Deep Learning in Action (the less mathy version, this time)

On Tuesday at Hochschule München, Fakultät für Informatik and Mathematik I again gave a guest lecture on Deep Learning (RPubs, github, pdf). This time, it was more about applications than about matrices, more about general understanding than about architecture, and just in general about getting a feel what deep learning is used for and why. (Deep reinforcement learning also made a short appearance in there. Reinforcement learning certainly is another topic to post and/or present about, another time…)

I’ve used a lot of different sources, so I’ve put them all at the end, to make the presentation more readable. (Not only have I used lots of different sources, I’ve also used a few sources a lot. In deep learning, I find myself citing the same sources over and over – be it for the concise explanations, the great visualizations, or the inspiring ideas. Mainly thinking of Chris Olah’s and Andrey Karpathy’s blogs here, of the Deep Learning book, and of several Stanford lecture notes.)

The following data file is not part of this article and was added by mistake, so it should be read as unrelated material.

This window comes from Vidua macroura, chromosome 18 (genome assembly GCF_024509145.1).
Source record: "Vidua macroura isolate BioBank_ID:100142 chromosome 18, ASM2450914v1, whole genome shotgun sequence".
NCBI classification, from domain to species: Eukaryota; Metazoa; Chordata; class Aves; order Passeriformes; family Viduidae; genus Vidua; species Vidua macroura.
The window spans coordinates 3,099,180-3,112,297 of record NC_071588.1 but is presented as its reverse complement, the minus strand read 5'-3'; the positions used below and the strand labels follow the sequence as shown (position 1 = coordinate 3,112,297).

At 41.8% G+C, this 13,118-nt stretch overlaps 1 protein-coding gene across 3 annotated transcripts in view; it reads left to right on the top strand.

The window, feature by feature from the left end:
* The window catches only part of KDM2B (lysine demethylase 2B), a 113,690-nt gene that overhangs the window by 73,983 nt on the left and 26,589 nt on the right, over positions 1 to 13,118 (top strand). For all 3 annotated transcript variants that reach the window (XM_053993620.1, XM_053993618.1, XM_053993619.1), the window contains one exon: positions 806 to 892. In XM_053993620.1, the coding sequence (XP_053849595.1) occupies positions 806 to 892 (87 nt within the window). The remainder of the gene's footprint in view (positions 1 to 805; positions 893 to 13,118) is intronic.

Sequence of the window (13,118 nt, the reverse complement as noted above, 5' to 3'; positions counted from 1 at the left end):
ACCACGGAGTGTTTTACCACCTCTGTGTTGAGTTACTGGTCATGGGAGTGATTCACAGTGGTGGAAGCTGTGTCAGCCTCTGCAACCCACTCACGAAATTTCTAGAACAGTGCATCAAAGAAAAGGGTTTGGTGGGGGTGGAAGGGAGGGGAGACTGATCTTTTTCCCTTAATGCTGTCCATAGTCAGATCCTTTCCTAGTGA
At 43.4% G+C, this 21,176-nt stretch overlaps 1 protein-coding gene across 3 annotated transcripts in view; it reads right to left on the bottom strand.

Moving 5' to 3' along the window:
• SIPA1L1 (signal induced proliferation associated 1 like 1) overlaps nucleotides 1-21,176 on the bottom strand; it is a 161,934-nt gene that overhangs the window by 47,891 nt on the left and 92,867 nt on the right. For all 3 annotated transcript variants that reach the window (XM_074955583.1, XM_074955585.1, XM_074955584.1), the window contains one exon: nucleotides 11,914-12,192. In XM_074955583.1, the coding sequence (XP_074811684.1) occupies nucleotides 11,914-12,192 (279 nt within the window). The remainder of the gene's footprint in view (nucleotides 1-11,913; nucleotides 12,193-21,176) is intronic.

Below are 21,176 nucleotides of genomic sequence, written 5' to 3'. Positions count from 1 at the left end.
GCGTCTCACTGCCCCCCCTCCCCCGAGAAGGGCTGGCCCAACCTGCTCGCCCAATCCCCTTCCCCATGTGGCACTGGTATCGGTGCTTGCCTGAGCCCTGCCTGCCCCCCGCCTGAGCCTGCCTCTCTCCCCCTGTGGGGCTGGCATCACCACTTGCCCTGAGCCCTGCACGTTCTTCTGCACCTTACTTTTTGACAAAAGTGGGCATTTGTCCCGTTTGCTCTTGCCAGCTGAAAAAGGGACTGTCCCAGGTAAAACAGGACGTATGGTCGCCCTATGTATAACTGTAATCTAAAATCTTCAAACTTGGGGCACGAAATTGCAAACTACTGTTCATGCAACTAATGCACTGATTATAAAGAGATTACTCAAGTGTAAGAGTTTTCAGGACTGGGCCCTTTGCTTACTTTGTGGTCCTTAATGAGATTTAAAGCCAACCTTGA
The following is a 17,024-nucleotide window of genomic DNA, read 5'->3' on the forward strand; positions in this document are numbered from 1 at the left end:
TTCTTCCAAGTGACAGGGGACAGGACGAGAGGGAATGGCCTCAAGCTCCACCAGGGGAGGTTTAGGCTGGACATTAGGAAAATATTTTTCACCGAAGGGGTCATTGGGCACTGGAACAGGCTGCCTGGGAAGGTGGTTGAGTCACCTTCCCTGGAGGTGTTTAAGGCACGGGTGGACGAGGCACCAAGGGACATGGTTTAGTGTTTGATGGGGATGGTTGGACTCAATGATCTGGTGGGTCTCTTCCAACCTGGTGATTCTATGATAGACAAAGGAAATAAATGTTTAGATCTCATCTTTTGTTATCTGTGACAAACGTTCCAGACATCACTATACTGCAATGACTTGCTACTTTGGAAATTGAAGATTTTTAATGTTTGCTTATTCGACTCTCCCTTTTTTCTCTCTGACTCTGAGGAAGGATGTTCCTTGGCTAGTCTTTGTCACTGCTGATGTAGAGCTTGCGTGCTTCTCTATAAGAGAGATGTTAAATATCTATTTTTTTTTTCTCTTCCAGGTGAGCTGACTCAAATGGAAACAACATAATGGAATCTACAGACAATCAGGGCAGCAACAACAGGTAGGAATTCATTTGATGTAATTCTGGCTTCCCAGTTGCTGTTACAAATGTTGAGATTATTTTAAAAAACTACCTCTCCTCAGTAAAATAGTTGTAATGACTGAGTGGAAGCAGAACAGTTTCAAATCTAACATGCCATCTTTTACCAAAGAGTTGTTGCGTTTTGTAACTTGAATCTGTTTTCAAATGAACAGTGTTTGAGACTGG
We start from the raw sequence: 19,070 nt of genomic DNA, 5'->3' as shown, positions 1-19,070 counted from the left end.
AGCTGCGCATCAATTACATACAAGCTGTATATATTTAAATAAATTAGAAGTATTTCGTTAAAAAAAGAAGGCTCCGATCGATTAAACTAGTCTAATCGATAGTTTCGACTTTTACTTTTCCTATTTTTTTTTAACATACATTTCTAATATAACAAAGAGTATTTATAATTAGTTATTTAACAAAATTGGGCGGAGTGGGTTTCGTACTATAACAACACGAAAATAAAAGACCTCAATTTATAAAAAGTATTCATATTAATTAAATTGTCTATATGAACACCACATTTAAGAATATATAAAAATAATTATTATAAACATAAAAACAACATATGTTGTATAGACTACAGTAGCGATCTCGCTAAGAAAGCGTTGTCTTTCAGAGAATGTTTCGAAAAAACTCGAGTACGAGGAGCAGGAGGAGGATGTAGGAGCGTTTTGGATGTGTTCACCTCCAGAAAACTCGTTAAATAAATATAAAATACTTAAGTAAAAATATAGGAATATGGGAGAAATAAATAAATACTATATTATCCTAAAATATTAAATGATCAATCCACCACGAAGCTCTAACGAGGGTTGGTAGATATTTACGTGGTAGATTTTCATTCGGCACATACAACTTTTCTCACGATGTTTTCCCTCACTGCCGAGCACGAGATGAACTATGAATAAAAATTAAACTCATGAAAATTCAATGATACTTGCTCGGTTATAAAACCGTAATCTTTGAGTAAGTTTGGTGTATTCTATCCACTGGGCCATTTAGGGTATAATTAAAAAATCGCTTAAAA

One thing that always gets lost when you publish a presentation are the demos. In this case, I had three demos:

The first two are great sites that allow you to demonstrate the very basics of neural networks directly in the browser: When do you need hidden layers? What role does the form of the dataset play? In what cases can adding a single neuron make a difference between failing at, or successfully solving, a task?
The third demo is just – I think – totally fun: Would you have known that you can play around with your own convolution kernels, just like that, in GIMP? 😉

R 4 hackers

Yesterday at Trivadis Tech Event, I talked about R for Hackers. It was the first session slot on Sunday morning, it was a crazy, nerdy topic, and yet there were, like, 30 people attending! An emphatic thank you to everyone who came!

R a crazy, nerdy topic, – why that, you’ll be asking? What’s so nerdy about using R?
Well, it was about R. But it was neither an introduction (“how to get things done quickly with R”), nor was it even about data science. True, you do get things done super efficiently with R, and true, R is great for data science – but this time, it really was about R as a language!

Because as a language, too, R is cool. In contrast to most object oriented languages, it (at least in it’s most widely used version, S3) uses generic OO, not message-passing OO (ok, I don’t know if this is cool, but it’s really instructive to see how little you need to implement an OO system!).

What definitely is cool though is how R is, quite a bit, a functional programming language! Even using base R, you can write in a functional style, and then there’s Hadley Wickham’s purrr that implements things like function composition or partial application.

Finally, the talk goes into base object internals – closures, builtins, specials… and it ends with a promise … 😉
So, here’s the talk: rpubs, pdf, github. Enjoy!